I phoned Bobby Seale, the chairman of the Black Panthers, to ask him what he felt about the movies.
He said: "It was just that the mode of resistance in the black character (Sweetback), who went up against numerous obstacles, was part and parcel of our own resistance to what we considered the racist pig power structure right here in America.
"Huey P Newton and I had gone through all these obstacles from the mid- 1960's to 1971 and here we were still alive, even though some of our Party members were dead and fourteen policemen were dead.
"Huey saw the film and asked me what I think and I said, 'Huey, this is similar to us who have resisted and gone through all these obstacles to try to get some constitutional and democratic civil human rights for our people here.
"Even though the real content of the film had nothing to do with the real ideology of the Party, it was just that we thought our own resistance to oppression was quite symbolic of the film, 'Sweet Sweetback'.
"It was one of the first black resistance-type films of the 1970s. It came out at a period when the Black Panther Party was at its heyday. That particular film became one of the films that we felt all Black Panther Party members should go and see. I guess there's an old psychological adage about how one who is in a revolutionary struggle is a revolutionary 24 hours a day.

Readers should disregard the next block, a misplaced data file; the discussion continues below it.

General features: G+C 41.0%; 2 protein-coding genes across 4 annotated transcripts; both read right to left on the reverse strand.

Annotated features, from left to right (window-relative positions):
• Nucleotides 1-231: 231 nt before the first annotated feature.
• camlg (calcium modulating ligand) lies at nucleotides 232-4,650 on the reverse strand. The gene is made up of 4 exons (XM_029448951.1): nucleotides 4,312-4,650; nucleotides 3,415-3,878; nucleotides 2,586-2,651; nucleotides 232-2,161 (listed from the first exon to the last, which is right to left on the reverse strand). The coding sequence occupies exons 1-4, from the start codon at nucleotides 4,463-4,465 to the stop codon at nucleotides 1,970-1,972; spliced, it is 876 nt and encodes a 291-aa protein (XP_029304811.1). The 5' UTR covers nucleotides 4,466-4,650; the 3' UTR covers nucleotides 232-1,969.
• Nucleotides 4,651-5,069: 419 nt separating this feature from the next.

"Even in his sleep, he may dream of being chased by a hoard of oppressors and ultimately escaping in his dreams. Back in those days, we were revolutionaries 24 hours a day. So Sweetback was a type of film where, in the end, after all the confrontational obstacles, he ultimately escapes.
"I think brother Huey Newton saw it first. He asked me if we should recommend it and I said, 'Let the Party members see it'. I asked Huey, I said 'Huey, you should review the film'.
"So I got Huey to go back and look at the film twice more and Huey did an extensive two or three page spread leading from the front page of one of our issues of the Black Panther newspaper."Reuse content